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KrisM

Font sizing seems off

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I noticed that the font size asked for and the font size created on a drawing are off. I adjusted all my font sizing to be bigger but wondered if this was a problem peculiar to me. As a test, I created some text is some other programs -

Created text at .500" tall, Arial

Autocad - text was .499"

Revit - text was .510"

Archicad - text was .490"

Vectorworks - .357"

Anyone else see this?

 

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A font's height in typography is utilized differently in some CAD programs.

 

Generally, in page layout programs (and Vectorworks I believe), the size of a font is based upon the "Em square".  An Em square is essentially a box for a character to sit within and is equal to the font's height, not a specific character's height.  This provides a space for characters such as a capital M and a lowercase g to fit within a given space and line up correctly.  It's all based on old school metal typesetting.  See the attached file for an example of 4 different fonts, all set to the same size, with different behaviors in regards to character height and spacing.

 

This is why the character height can not be a discrete size but the Em square is.

It is also why you have to be extremely careful when using fonts for items you intend on fabricating.

font example.vwx

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This is interesting and something I didn't realize. I choose the font size in Word by what looks correct. I never actually measured it. I started off in Autocad years ago and the font size selected is the size of what prints out. Same thing for Revit and Archicad. I tried this again in Affinity and Word. Both times the text comes out at .375" high. there seems to be two standards here and Vectorworks has aligned itself to the publishing definition but Autocad, Revit and Archicad have used a different definition for what the size of a font should be. I prefer the Autocad definition but will adjust to Vectorwork's version.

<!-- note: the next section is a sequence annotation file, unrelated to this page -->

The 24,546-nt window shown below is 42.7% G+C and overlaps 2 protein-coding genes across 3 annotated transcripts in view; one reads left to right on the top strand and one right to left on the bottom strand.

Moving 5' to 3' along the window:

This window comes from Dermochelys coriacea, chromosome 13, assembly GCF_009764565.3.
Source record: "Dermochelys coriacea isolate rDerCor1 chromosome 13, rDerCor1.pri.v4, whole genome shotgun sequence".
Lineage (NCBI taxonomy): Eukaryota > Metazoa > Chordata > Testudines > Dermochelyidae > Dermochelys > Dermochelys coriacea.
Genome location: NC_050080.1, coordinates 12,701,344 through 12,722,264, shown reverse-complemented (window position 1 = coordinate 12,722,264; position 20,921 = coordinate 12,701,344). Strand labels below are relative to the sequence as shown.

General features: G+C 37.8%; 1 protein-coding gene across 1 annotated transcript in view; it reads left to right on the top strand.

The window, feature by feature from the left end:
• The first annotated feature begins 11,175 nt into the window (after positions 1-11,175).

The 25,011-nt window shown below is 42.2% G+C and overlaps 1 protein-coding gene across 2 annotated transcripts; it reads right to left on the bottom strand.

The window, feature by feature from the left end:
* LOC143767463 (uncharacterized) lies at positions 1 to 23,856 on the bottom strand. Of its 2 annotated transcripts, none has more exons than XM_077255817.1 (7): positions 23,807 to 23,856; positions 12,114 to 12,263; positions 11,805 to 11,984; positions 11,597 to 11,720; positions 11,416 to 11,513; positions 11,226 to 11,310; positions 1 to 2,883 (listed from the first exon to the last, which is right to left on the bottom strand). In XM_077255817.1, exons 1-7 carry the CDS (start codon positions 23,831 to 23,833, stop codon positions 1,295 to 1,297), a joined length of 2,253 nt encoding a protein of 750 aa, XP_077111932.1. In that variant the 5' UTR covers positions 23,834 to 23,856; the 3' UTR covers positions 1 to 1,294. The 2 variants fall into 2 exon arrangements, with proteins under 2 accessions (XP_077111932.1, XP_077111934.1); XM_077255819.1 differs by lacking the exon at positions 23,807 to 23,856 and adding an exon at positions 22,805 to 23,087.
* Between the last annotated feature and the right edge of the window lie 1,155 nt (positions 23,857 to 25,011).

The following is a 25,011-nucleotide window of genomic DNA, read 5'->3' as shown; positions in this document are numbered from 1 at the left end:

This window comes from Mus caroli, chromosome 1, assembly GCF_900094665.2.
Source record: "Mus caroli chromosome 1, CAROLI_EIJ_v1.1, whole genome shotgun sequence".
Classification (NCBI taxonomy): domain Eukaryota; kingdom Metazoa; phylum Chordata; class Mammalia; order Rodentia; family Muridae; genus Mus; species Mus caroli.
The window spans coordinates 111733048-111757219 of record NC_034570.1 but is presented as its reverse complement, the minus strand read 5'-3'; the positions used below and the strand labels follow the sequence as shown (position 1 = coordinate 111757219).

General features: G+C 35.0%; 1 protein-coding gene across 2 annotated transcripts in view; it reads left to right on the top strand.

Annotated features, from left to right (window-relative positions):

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@KrisM Yes, I started drawing by hand and later in AutoCAD.  Technical drafting standards dictate that lettering be sized by the character, thus why most CAD packages use ISO standards for fonts.

 

Industries related to typesetting use what I described earlier.  When the two paths cross, errors can and oftentimes occur.  FYI, all of this is really important if you ever have to develop a sign package for exterior wayfinding or room identification on government projects.  Always dimension your signage fonts and specify fonts if ever in doubt.  It is can be disappointing if your design is not fabricated correctly due to this disparity between the industries.  As you may have guessed, I have run into this issue a few times over the years.

 

Interestingly enough, some of the cities I submit plans to specify minimum font heights in points, as in 12 pt minimum text because they reference old microfiche archiving standards LOL.  Most government projects use ISO to dictate things like minimum lettering heights.  It's all kind of comical on a technical level since microfiche archiving and diazo reprographics are ancient history by technical standards.  Even paper submittals are starting to go away.

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On old versions of vw (before 2012 which I'm still on) this seemed to be a real problem. I did some testing to get to the bottom of it and it seemed at the time their was no validation so if you selected 12 pt you'd actually get a size that ranged from just about 12 to just below 13 (whatever random numbers were in the buffer at the time) . 2012 seems to be better, but being if I use a non-standard size I always put .0 just to make sure.

 

As vw bugs/flaws/ty coding seem to be cyclic maybe this problem has returned.

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